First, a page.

My plan is to take an annual snapshot of files in the National Archives of Australia that have an access status of ‘closed’. This will allow me to look at changes over time.
The second harvest was January 2017. I haven’t added it to the interface yet. Indeed, I’m only writing up some notes about it now on New Year’s Eve 2017 so that I’m ready for the 2018 update tomorrow! You can download a dataset of files closed in 2016.
The good news or the bad news?
The good news is that the total number of closed files decreased significantly in 2016, down from 14,360 in 2015 to 10,751. That’s a decrease of 3,619 – about 25%! Unfortunately, this doesn’t mean that three thousand more files are suddenly available to the public. Let’s compare the total number of closed files in 2015 and 2016 in a bit more detail.
Here’s a breakdown of the number of files per ‘reason’. The reasons are cited in RecordSearch to explain why the file is closed. In many cases, these reasons refer to specific exemptions defined under the Archives Act – 33(1)(a), for example relates to national security, while 33(1)(g) concerns privacy.
You can see that the number of files hasn’t changed much, with two major exceptions – ‘Closed period’, and ‘Pre access recorder’. We can make this clearer by looking at the numbers of files added or removed under each reason.
And here’s the net result.
The number of files citing ‘Pre access recorder’ dropped from 2,812 to just 2. This will come as no surprise if you’ve been following along, as the National Archives told me in April 2016 that ‘to reduce confusion with these records we have changed all of these entries to Not Yet Examined’. But it seems that they did the same for ‘Closed period’. We can check this by looking at the current access status for files that previously cited ‘Closed period’.
|Current access status of files that cited ‘Closed period’ in 2015||Total|
|Open with exception||15|
|Not yet examined||2,335|
Yep, most of them now have the access status of ‘Not yet examined’.
It’s important to note that these files aren’t any more ‘open’ than they were before. If you want to see them they’ll still have to go through the access examination process, and may end up being closed once again – though given the age of these files that seems unlikely. It’s a change in labelling, rather than an increase in access.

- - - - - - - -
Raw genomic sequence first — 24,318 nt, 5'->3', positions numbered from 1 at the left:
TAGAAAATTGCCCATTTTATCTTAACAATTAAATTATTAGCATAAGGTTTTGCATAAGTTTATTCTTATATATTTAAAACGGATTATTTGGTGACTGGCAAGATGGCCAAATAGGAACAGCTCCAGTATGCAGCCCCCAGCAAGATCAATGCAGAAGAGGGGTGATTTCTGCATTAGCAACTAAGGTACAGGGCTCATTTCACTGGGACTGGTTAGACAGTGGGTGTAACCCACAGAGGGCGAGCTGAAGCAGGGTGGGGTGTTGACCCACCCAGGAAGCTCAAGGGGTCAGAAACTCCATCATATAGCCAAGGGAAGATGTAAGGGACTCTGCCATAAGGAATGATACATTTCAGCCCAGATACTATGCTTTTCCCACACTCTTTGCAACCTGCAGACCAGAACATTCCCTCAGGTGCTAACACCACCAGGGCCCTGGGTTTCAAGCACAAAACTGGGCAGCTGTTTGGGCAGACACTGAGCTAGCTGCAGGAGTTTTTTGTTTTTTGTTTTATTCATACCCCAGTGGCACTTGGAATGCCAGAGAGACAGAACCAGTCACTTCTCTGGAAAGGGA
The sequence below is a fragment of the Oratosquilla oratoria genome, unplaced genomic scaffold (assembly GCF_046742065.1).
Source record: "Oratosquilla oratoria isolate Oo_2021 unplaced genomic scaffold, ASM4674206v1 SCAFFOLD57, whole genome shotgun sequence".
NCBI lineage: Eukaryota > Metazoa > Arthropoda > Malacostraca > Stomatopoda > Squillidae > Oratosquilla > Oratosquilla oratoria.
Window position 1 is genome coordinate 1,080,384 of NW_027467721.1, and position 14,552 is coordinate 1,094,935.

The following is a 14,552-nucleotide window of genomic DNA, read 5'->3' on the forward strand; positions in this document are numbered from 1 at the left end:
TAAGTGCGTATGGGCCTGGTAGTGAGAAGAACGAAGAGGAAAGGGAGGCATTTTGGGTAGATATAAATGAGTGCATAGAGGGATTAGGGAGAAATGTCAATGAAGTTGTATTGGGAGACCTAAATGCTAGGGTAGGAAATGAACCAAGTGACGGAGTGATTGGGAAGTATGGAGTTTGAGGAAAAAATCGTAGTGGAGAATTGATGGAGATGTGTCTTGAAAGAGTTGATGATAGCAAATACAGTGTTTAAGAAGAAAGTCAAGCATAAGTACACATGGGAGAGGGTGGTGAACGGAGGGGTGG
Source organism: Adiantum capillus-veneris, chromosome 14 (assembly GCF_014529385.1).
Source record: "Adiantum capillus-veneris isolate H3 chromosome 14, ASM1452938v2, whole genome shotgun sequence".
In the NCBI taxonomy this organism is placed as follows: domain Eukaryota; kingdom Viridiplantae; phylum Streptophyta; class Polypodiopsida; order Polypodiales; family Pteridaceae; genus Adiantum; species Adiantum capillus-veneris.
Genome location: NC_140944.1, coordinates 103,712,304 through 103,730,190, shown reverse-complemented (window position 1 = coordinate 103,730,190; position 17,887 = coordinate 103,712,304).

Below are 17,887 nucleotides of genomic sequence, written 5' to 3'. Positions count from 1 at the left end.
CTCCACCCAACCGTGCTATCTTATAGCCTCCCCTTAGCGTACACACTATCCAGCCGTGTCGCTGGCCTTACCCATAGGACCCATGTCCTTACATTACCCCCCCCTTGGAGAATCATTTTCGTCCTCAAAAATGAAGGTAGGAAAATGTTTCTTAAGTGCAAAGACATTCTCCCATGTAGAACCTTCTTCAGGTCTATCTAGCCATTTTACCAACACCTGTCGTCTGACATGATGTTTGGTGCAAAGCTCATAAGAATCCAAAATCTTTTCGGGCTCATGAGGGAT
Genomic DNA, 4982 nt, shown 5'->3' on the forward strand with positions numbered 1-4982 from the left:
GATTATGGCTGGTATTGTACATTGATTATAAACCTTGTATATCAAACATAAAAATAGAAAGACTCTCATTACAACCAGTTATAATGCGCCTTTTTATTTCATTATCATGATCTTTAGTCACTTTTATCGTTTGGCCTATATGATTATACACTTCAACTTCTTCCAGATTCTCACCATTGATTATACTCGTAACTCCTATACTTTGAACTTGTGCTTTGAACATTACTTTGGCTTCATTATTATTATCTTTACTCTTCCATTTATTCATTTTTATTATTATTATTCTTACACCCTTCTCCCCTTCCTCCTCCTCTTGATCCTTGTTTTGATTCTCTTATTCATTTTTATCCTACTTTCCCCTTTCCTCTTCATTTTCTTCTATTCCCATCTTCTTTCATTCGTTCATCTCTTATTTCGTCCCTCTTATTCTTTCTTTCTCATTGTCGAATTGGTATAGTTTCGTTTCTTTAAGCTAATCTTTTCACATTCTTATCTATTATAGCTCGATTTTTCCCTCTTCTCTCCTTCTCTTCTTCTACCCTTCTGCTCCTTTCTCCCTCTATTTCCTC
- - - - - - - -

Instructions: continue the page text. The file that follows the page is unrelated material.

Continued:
The final score
So how many ‘closed’ files were opened in 2016? Let’s have a look at the current access status of files that were in my 2015 snapshot, but dropped out in 2016.
|Current access status of files that changed from 2015||Total|
|Open with exception||232|
|Not yet examined||4,767|
So 628 files were opened in part or in full in 2016. On the other hand, 2,536 new files were examined and closed in 2016 – making a net ‘increase’ of 1,908. So it seems we went backwards.
You might be wondering about the ‘Missing’ category. To find the current access status for previously closed files, I looked up their barcodes in RecordSearch. If there was no record for that barcode, I labelled the file as missing. There are many reasons why barcodes might disappear from RecordSearch – as I discovered when I was investigating missing ASIO files. I need to explore this further to see what’s going on.
Detailed analysis will have to wait until I put all of this data into my Closed Access interface, but you might be wondering which series the newly closed files come from.
Series K60 contains repatriation files. The majority of these are closed under the privacy exception (33(1)(g)). Series A1838 is a DFAT policy series. The majority of these files are ‘Withheld pending adv’ – which means that they’ve been sent off to DFAT for advice before a final decision is made. I’ll make some further observations about the ‘Withheld pending adv’ category in my notes on 2017 (coming soon!).
Just for fun, let’s take the titles of all the A1838 files closed in 2016 and feed the file titles to Voyant.